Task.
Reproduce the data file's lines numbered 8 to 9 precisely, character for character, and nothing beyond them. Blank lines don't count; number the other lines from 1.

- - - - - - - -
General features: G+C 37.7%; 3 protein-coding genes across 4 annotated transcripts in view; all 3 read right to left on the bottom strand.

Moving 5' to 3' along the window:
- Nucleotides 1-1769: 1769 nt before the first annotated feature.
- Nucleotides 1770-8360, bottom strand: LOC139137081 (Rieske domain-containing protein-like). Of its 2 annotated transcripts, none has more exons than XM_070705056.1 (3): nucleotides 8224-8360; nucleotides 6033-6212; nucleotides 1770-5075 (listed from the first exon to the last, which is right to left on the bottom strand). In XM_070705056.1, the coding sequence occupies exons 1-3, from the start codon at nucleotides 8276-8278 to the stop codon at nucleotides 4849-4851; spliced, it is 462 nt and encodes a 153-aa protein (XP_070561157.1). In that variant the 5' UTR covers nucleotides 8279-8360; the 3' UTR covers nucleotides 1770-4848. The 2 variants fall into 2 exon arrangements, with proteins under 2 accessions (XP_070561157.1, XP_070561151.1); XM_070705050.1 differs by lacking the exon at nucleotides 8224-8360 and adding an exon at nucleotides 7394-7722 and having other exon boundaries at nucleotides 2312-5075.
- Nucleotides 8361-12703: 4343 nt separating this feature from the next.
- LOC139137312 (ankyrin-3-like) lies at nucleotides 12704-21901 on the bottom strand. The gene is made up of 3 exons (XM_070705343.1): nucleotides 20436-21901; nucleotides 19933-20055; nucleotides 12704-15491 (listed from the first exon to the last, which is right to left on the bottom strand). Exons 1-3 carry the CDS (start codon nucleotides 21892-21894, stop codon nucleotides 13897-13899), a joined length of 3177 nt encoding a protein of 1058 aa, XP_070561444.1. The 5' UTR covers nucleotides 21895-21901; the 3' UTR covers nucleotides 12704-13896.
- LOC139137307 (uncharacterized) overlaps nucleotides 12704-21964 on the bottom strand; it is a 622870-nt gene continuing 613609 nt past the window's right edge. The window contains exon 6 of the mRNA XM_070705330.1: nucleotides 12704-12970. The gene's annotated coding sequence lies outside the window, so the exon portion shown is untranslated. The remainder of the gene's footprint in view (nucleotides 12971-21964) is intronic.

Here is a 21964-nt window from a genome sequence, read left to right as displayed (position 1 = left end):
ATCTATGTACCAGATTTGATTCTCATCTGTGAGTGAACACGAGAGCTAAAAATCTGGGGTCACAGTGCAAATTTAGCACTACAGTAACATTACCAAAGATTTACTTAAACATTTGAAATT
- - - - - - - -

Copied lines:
Here is a 21964-nt window from a genome sequence, read left to right as displayed (position 1 = left end):
ATCTATGTACCAGATTTGATTCTCATCTGTGAGTGAACACGAGAGCTAAAAATCTGGGGTCACAGTGCAAATTTAGCACTACAGTAACATTACCAAAGATTTACTTAAACATTTGAAATT